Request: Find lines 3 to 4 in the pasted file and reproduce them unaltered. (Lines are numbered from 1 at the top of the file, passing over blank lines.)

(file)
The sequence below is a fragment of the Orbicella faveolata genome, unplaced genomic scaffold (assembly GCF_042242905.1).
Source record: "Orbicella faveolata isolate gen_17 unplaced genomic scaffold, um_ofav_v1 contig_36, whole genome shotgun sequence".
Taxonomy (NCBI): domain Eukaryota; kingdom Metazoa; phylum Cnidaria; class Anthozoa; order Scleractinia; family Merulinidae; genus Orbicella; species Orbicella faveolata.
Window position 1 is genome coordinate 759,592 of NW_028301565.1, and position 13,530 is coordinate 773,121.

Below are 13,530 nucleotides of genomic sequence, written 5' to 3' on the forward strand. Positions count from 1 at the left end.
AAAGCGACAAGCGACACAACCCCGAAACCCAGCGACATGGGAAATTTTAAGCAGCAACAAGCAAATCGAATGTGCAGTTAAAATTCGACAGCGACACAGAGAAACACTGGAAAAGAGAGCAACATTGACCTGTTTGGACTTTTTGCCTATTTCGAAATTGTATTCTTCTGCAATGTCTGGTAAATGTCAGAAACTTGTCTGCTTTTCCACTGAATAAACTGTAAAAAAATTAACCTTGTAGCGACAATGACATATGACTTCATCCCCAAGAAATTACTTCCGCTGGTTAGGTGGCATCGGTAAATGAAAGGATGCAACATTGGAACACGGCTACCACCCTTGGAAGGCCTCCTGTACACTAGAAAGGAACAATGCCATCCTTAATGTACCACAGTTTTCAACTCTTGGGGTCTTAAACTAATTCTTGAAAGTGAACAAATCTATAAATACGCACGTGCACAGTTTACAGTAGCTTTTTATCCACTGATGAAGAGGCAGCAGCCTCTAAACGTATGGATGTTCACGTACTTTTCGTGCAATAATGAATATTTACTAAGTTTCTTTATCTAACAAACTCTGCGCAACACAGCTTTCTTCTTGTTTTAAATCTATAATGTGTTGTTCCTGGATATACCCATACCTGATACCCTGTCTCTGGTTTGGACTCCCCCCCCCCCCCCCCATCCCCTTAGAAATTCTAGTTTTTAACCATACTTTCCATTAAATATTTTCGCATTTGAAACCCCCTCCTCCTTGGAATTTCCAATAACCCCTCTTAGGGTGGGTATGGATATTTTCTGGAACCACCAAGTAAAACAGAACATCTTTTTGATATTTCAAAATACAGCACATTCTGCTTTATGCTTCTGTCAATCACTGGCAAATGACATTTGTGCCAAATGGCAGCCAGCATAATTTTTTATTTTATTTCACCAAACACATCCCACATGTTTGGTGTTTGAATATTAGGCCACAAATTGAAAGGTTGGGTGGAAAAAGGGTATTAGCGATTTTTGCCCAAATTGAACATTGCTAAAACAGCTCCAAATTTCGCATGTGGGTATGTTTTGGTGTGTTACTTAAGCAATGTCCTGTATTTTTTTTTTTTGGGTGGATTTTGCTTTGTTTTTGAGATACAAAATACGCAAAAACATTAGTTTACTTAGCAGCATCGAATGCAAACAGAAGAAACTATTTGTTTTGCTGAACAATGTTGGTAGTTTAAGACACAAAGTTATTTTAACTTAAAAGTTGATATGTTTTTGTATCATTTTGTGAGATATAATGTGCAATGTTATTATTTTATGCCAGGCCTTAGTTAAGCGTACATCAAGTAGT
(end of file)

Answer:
Taxonomy (NCBI): domain Eukaryota; kingdom Metazoa; phylum Cnidaria; class Anthozoa; order Scleractinia; family Merulinidae; genus Orbicella; species Orbicella faveolata.
Window position 1 is genome coordinate 759,592 of NW_028301565.1, and position 13,530 is coordinate 773,121.